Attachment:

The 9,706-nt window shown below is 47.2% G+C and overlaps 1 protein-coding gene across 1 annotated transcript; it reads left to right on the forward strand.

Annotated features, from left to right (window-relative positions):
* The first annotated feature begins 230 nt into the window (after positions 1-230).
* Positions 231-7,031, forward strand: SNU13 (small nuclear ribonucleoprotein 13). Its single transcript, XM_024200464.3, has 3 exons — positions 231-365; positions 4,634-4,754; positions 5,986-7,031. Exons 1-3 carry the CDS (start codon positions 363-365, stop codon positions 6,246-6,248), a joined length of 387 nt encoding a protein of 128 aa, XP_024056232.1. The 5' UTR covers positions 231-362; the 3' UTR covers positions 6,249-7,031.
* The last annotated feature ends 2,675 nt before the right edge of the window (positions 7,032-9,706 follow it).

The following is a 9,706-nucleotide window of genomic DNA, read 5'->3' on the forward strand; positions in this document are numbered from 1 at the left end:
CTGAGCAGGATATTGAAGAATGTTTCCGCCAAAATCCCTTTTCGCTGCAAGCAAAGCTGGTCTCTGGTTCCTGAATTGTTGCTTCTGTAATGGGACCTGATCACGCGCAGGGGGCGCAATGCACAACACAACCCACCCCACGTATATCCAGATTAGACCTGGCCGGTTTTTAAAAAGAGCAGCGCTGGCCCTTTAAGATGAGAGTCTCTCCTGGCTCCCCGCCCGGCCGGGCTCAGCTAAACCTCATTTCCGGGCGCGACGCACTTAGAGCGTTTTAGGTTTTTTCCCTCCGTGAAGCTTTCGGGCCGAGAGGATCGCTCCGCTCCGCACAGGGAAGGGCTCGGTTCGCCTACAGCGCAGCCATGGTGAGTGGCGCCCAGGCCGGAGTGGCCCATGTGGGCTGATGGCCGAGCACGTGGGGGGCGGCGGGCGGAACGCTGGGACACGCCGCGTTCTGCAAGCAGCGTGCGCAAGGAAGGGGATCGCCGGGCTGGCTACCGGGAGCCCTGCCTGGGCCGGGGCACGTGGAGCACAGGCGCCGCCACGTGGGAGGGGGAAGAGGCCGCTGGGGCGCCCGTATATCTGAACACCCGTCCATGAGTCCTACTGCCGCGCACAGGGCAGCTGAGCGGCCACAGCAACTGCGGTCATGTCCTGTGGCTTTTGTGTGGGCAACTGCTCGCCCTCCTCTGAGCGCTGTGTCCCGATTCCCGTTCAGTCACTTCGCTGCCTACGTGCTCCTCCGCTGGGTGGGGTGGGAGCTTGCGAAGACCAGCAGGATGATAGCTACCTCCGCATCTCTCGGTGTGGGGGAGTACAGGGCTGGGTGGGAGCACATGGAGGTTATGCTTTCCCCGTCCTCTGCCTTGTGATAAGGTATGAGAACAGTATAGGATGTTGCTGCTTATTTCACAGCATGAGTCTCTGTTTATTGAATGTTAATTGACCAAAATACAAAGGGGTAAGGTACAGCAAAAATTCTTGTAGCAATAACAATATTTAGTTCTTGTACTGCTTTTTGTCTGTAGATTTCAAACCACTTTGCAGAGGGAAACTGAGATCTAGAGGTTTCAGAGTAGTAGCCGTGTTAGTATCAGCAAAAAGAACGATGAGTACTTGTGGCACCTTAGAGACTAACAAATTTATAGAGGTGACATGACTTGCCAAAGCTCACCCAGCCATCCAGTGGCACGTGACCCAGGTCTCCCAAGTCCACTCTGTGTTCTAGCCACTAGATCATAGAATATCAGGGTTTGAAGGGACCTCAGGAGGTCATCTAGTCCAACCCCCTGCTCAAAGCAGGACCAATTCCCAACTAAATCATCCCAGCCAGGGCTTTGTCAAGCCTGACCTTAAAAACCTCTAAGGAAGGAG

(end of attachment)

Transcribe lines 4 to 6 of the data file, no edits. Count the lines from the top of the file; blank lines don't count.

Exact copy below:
* Positions 231-7,031, forward strand: SNU13 (small nuclear ribonucleoprotein 13). Its single transcript, XM_024200464.3, has 3 exons — positions 231-365; positions 4,634-4,754; positions 5,986-7,031. Exons 1-3 carry the CDS (start codon positions 363-365, stop codon positions 6,246-6,248), a joined length of 387 nt encoding a protein of 128 aa, XP_024056232.1. The 5' UTR covers positions 231-362; the 3' UTR covers positions 6,249-7,031.
* The last annotated feature ends 2,675 nt before the right edge of the window (positions 7,032-9,706 follow it).

The following is a 9,706-nucleotide window of genomic DNA, read 5'->3' on the forward strand; positions in this document are numbered from 1 at the left end: